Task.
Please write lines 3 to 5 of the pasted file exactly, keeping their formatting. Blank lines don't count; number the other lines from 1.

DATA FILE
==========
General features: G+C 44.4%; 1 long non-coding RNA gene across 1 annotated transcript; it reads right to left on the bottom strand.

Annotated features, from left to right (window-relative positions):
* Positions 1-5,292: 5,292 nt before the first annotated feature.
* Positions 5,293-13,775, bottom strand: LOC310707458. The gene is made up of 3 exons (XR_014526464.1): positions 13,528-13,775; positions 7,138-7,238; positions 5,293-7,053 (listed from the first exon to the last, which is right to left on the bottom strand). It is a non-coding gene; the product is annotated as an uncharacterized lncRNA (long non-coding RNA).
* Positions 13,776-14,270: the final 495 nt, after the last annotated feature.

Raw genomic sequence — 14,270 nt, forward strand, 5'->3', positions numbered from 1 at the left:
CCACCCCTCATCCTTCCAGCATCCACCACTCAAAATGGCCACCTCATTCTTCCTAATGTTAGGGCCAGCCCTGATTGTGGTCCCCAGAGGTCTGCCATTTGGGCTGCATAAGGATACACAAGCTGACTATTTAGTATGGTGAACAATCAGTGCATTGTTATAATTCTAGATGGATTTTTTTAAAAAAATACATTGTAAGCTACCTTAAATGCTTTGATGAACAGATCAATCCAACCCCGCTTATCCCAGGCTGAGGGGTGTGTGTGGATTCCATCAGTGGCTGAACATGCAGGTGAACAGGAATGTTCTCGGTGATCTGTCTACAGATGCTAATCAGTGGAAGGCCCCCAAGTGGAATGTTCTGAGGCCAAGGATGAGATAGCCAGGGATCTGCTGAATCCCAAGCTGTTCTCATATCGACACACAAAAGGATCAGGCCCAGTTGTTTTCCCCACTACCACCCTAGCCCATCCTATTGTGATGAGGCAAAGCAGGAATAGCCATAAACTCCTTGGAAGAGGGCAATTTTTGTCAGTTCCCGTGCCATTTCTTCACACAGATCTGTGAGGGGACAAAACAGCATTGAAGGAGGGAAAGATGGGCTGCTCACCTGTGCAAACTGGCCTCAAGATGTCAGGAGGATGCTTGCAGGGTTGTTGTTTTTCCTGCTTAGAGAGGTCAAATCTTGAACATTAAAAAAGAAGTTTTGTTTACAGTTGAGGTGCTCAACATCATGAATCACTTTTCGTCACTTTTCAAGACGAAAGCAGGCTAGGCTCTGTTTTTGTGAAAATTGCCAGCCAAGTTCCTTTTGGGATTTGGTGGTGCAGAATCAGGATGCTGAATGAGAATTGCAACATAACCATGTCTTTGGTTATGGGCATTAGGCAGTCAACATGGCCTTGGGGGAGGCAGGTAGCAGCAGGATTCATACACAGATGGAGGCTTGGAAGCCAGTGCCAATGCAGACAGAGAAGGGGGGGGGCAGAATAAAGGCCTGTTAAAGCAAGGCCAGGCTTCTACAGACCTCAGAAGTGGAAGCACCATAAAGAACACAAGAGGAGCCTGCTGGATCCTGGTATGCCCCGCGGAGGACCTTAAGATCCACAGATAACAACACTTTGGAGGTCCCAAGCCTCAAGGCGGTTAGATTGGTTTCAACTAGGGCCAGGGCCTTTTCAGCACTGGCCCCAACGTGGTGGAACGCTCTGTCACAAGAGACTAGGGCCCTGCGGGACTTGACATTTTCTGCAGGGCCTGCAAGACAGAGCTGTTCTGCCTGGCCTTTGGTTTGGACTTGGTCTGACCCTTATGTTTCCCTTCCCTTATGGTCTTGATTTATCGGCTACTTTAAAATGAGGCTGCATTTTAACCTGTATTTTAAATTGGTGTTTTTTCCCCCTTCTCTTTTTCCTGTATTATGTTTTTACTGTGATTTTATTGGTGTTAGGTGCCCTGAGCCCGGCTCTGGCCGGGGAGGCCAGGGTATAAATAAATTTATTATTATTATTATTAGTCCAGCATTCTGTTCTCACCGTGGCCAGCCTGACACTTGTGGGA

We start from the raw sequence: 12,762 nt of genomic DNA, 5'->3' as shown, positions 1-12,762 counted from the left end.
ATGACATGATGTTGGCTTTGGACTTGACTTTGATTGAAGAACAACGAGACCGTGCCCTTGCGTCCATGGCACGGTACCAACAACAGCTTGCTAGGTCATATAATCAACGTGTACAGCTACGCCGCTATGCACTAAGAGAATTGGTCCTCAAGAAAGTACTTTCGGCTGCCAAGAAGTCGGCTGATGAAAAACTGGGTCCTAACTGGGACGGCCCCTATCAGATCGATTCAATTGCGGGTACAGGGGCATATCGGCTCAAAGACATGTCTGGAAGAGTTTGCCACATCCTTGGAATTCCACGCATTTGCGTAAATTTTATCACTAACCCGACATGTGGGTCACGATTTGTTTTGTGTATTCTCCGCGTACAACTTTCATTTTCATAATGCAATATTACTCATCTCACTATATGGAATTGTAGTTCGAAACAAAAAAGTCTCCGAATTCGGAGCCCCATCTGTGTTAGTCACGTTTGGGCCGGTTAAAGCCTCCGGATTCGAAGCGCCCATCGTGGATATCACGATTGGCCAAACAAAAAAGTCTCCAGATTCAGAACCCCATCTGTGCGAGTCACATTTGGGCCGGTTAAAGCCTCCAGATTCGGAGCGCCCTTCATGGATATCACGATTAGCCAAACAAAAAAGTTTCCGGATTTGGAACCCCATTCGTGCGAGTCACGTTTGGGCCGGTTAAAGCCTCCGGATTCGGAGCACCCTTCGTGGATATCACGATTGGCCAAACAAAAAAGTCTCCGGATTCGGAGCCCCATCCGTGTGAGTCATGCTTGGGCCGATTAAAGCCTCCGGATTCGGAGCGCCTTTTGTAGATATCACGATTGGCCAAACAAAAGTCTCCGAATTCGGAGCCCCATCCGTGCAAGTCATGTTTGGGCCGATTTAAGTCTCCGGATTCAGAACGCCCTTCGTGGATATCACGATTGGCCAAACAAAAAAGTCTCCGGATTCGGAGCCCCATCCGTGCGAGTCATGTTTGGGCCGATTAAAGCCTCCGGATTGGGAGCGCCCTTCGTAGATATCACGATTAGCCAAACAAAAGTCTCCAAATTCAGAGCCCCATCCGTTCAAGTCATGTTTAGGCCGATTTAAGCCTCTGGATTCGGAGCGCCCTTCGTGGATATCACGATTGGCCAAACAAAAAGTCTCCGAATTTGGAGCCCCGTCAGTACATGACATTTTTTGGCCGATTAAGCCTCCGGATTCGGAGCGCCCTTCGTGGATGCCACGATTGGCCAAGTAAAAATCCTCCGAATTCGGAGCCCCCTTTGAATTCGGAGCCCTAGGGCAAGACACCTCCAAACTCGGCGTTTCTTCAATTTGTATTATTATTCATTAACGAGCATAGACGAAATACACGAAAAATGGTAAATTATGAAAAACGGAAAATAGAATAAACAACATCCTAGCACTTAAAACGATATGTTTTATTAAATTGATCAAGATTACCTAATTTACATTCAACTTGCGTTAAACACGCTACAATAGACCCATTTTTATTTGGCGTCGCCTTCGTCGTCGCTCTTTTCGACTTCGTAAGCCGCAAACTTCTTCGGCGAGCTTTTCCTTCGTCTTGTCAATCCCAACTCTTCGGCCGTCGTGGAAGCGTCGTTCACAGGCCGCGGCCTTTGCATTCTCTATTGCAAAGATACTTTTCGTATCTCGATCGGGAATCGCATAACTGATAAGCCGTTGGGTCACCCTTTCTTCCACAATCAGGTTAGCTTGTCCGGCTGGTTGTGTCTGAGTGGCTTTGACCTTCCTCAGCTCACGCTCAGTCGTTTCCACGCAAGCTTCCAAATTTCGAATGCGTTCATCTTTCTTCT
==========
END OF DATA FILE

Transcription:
* Positions 1-5,292: 5,292 nt before the first annotated feature.
* Positions 5,293-13,775, bottom strand: LOC310707458. The gene is made up of 3 exons (XR_014526464.1): positions 13,528-13,775; positions 7,138-7,238; positions 5,293-7,053 (listed from the first exon to the last, which is right to left on the bottom strand). It is a non-coding gene; the product is annotated as an uncharacterized lncRNA (long non-coding RNA).
* Positions 13,776-14,270: the final 495 nt, after the last annotated feature.